Supreme Court blocks Native Hawaiian election vote count

HONOLULU (AP) — The U.S. Supreme Court on Wednesday blocked votes from being counted in a unique election that’s considered a major step toward self-governance for Native Hawaiians.

The high court granted an injunction requested by a group of Native Hawaiians and non-Hawaiians challenging the election. They argue Hawaii residents who don’t have Native Hawaiian ancestry are being excluded from the vote, in violation of their constitutional rights.

The order blocks the counting of votes until at least the 9th U.S. Circuit Court of Appeals issues its ruling. The group suing to stop the election appealed a district court’s ruling allowing voting to proceed.

University of California Irvine election law expert Rick Hasen said it’s “very unusual” for the high court to enjoin the counting of votes during an ongoing election.

“I can’t think of another instance where the Supreme Court has done that,” Hasen said. “The court has stopped … the recounting of votes, for example most famously in Bush vs. Gore” in the 2000 presidential election.

There have been cases where the court has stopped elections from going forward, Hasen said, “but it’s hard to think of a situation where the court says ‘keep the voting going, but don’t count the votes or announce the results.'”

The court’s four liberal justices said they would have allowed votes to be counted while the appeal plays out.

Justice Anthony Kennedy on Friday issued a temporary stay blocking the vote count and stopping certification of any winners pending further direction from him or the entire court.

Voting was scheduled to end Monday, but after Kennedy’s ruling Nai Aupuni, the organization leading the election process, extended voting until Dec. 21. The group said voters may not have cast ballots over concerns and questions about Kennedy’s order.

“Today’s order only continues the existing hold on counting and certifying votes until the Ninth Circuit appeal is concluded,” said Hawaii Attorney General Douglas Chin in a statement. “The State has consistently supported Native Hawaiian self-governance. This is an independent election that may help chart the path toward a Native Hawaiian government.”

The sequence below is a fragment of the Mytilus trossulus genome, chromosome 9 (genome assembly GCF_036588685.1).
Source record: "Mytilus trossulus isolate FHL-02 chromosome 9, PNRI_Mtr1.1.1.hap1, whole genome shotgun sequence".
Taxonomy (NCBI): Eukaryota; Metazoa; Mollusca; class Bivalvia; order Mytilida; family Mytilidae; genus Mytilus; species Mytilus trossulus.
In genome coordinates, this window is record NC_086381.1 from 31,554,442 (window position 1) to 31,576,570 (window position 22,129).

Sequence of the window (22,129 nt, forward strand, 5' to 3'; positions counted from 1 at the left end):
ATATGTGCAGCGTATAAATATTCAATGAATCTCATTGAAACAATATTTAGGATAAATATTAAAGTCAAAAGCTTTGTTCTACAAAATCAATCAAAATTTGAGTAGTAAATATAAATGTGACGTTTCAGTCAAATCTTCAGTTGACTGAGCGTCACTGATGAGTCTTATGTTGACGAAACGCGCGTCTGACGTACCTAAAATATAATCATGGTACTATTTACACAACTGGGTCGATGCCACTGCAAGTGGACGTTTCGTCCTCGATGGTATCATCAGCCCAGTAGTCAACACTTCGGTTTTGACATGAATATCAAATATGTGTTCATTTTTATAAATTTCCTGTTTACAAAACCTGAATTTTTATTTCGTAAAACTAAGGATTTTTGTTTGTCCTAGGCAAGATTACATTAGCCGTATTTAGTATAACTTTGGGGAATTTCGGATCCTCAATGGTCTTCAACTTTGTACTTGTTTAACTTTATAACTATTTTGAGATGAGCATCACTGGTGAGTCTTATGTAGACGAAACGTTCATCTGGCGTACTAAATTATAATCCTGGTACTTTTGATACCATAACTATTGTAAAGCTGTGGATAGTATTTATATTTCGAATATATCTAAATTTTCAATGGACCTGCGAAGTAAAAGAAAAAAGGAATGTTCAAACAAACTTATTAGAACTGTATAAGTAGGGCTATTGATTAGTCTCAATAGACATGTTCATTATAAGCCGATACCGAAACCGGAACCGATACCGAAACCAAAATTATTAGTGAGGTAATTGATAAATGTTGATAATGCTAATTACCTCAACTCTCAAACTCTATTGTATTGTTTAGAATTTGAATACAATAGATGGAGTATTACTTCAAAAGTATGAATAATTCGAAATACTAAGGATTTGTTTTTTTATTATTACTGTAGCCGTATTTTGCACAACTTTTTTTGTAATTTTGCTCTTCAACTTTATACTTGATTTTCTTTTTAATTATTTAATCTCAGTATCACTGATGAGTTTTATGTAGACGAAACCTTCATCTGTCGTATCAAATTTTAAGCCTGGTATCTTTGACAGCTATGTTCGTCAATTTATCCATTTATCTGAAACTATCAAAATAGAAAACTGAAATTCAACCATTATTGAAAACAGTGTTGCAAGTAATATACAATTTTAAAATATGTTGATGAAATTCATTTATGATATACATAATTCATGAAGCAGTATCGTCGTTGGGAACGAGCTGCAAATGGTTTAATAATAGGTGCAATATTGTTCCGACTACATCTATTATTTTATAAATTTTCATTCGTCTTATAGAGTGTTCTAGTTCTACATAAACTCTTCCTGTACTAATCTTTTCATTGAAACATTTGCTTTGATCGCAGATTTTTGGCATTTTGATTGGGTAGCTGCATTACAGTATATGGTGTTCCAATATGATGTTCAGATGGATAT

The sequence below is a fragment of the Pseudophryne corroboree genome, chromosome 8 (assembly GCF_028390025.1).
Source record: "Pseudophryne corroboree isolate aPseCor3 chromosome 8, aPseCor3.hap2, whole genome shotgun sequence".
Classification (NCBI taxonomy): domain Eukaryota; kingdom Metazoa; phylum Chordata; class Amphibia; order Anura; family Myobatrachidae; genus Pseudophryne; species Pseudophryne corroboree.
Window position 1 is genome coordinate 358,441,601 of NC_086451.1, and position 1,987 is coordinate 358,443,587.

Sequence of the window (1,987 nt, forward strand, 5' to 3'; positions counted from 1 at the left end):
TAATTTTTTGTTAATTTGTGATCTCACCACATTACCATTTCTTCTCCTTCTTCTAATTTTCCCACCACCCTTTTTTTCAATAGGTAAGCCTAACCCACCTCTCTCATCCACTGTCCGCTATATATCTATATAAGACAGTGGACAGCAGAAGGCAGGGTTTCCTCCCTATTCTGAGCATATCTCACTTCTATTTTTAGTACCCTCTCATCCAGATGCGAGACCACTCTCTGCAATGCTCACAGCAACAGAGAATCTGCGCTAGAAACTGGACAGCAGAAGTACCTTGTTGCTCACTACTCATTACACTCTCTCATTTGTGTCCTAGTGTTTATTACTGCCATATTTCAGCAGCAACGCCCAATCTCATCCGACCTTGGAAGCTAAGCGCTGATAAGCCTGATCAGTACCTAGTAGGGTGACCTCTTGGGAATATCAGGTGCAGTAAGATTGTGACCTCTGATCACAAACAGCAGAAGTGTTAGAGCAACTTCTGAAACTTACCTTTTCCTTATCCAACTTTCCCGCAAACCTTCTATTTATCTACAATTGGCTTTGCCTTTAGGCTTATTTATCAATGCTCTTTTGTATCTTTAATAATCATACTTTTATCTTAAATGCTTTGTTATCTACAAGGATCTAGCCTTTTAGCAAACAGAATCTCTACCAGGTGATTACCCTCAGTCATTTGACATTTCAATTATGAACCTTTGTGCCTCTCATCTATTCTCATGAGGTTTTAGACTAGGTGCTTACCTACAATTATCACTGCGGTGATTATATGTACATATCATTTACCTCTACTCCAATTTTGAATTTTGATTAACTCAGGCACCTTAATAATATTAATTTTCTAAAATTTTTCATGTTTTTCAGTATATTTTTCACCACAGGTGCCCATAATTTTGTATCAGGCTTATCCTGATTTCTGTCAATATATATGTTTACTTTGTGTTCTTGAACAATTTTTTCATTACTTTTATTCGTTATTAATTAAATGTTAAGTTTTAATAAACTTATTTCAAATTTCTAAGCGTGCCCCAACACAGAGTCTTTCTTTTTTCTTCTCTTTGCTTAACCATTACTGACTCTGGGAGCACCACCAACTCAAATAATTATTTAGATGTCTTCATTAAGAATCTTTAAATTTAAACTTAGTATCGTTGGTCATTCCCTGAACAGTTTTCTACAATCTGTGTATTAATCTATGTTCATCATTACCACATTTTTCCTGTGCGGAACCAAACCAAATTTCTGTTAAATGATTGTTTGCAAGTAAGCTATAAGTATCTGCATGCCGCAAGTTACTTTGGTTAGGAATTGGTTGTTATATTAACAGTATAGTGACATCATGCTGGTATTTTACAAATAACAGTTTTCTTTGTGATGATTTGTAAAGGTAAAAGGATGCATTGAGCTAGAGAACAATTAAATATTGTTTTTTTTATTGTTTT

Wednesday’s ruling was issued soon after the group challenging the election alerted the Supreme Court about the extension.

“The U.S. Supreme Court decision to uphold Justice Kennedy’s injunction halting a Hawaii state-sponsored, race-based election is a victory for the Constitution and the Aloha Spirit,” Kelii Akina, one of the Native Hawaiian plaintiffs, said in a statement.

“Na’i Aupuni stands by its commitment to provide a legal process for Native Hawaiians to elect leaders to convene to reorganize a government. We believe the process aligns with the U.S. Constitution and that the U.S. Ninth Circuit Court of Appeals ultimately will let the election process proceed,” Nai Aupuni leaders said in a statement.

“Native Hawaiian self-governance has been discussed for over 120 years. We encourage voters to cast their ballots before the Dec. 21 deadline. Your vote is the mana to unify us.”

Native Hawaiians are voting to elect delegates for a convention next year to come up with a self-governance document to be ratified by Native Hawaiians. The group’s lawsuit challenging the election argues that the state shouldn’t be involved in a race-based election. The state argues it’s not involved in the election.

Former U.S. Sen. Daniel Akaka spent about a dozen years trying to get a bill passed that would give Native Hawaiians the same rights already extended to many Native Americans and Alaska Natives.

When it became clear that wouldn’t happen, the state passed a law recognizing Hawaiians as the first people of Hawaii and laid the foundation for Native Hawaiians to establish their own government. The governor appointed a commission to produce a roll of qualified Native Hawaiians interested in participating in their own government.

Some of the plaintiffs in the lawsuit say their names appear on the roll without their consent. The non-Hawaiians in the lawsuit say they’re being denied participation in an election that will have a big impact on the state.

The lawsuit points to nearly $2.6 million from the Office of Hawaiian Affairs, a public agency tasked with improving the wellbeing of Native Hawaiians, as evidence of the state’s involvement.

“This is a powerful step in holding the Office of Hawaiian Affairs and Native Hawaiian Roll Commission accountable for their unconstitutional and un-Hawaiian attempts to divide people based on race,” Akina’s statement said.

U.S. District Judge J. Michael Seabright in Honolulu ruled in October the purpose of the private election is to establish self-determination for the indigenous people of Hawaii. Those elected won’t be able to alter state or local laws, he said.

The challengers appealed and also filed an emergency motion to block the votes from being counted. The 9th U.S. Circuit Court of Appeals denied the emergency motion, prompting the challengers to appeal to the high court.


Associated Press writer Caleb Jones in Honolulu contributed to this report.


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